After celebrating with friends for three days we head for home with a loosely laid out route. Southeast through more Amish country and the Mark Twain Forest, crossing the Mississippi again at Cape Girardeau, Missouri, then wandering the backroads of southern Illinois and Indiana, northern Kentucky, southern Ohio into West Virginia. We’ll have a loose goal of reaching the BMW RA Rally in Wellsboro, Pennsylvania by the sixth day, but if along the way we find an awesome campsite we might just stay put for a few days and have fun. For the first time in my life I won’t have a timeline!
But which dog to take?
I’m torn by this. Glenlivet is the obvious choice, but because of mechanical issues he has had only the tiniest bit of sidecar training. Will winter end in time for me to put his training into high gear? And can I condense his training while ensuring he is having fun, that his mind doesn’t come to think of the entire sidecar travel experience as something aversive? I sense that he is on the edge, that his personal identity is drifting away from the I am state and toward that true bond we need in order to become a long distance team, the We are state.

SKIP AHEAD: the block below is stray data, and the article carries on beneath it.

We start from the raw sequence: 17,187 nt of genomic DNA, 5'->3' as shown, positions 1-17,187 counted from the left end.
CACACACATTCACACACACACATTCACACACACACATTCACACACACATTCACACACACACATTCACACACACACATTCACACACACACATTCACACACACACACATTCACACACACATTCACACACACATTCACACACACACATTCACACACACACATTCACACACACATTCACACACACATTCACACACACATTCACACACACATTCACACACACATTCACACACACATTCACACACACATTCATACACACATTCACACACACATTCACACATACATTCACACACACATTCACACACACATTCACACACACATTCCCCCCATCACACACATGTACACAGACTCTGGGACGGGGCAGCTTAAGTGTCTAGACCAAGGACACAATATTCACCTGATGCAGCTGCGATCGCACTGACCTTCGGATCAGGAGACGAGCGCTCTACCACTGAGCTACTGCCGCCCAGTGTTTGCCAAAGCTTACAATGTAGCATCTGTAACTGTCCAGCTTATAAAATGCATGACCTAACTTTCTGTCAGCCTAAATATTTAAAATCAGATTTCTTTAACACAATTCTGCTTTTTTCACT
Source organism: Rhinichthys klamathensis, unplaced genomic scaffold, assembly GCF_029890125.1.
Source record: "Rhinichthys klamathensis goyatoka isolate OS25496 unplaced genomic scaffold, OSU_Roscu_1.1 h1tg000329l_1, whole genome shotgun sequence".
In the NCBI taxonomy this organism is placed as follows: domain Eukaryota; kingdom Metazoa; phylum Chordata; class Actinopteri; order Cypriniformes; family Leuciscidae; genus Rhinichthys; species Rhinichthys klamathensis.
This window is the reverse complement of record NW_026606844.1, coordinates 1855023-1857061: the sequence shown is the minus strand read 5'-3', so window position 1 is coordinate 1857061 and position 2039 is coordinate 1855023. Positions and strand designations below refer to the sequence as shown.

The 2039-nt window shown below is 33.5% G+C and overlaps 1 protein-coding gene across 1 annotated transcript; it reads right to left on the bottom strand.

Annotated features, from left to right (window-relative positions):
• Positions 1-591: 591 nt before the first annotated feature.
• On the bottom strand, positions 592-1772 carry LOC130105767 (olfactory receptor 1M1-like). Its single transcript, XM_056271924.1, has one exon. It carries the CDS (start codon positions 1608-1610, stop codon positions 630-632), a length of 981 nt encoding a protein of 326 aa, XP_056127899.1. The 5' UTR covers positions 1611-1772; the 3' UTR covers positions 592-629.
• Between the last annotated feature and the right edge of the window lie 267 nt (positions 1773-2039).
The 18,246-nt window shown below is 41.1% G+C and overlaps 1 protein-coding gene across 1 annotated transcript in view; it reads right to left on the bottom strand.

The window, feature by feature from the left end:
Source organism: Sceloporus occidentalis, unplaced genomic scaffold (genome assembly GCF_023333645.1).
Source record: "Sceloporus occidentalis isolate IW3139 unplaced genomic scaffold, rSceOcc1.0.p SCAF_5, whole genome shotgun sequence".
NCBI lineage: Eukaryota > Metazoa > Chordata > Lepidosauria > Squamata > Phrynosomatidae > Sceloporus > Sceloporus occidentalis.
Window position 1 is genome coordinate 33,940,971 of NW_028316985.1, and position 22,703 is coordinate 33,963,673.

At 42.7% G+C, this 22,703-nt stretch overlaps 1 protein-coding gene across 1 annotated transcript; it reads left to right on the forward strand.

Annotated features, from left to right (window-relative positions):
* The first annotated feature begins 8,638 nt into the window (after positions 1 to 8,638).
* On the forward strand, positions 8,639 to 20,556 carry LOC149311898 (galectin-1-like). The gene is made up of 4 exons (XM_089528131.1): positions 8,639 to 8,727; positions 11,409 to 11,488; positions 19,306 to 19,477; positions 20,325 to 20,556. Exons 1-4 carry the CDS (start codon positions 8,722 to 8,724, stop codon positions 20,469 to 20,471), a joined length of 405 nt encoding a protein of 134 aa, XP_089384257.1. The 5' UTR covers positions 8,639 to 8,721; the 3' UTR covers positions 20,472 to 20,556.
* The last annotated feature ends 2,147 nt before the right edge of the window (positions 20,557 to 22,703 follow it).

Glenlivet is a delight! He is absolutely confident, intelligent, curious, obedient, athletic and playful. I sense he will become one of the great dogs in my life, and if trained with love and patience has the potential to become a legend among long distance sidecar dogs. The trust he has in me is a bit humbling.
And then there is Tulliver. Quiet, calm, loving in his own less demonstrative manner, and absolutely dependable. He has been having trouble getting in and out of the sidecar, hip dysplasia, though supplements have taken the edge off. He never demands attention, but is delighted when I turn to him. He loves being alone with me, and in our two previous trips he absolutely blossomed! The thought of turning away from that loyalty pains me. Does the old dog have one more longish trip in him? Should I take Glenlivet to Iowa, then take Tulliver on a shorter adventure, perhaps the Gathering of the Clams in Rhode Island..?
Winter ended, as did Mud Season. The sidecar came out and Glenlivet went for the first of many (short) rides to familiarize him with his mobile home. As a novice he was tethered. That turned out to be a sound decision as this athletic little guy is a jumper. Launching himself from the stationary sidecar with enough force to easily clear the rig, his flight came to an abrupt end after about nine inches. Clever dog that he is, he immediately understood that he was to stay put, but his anxiety was palpable. Not a good beginning!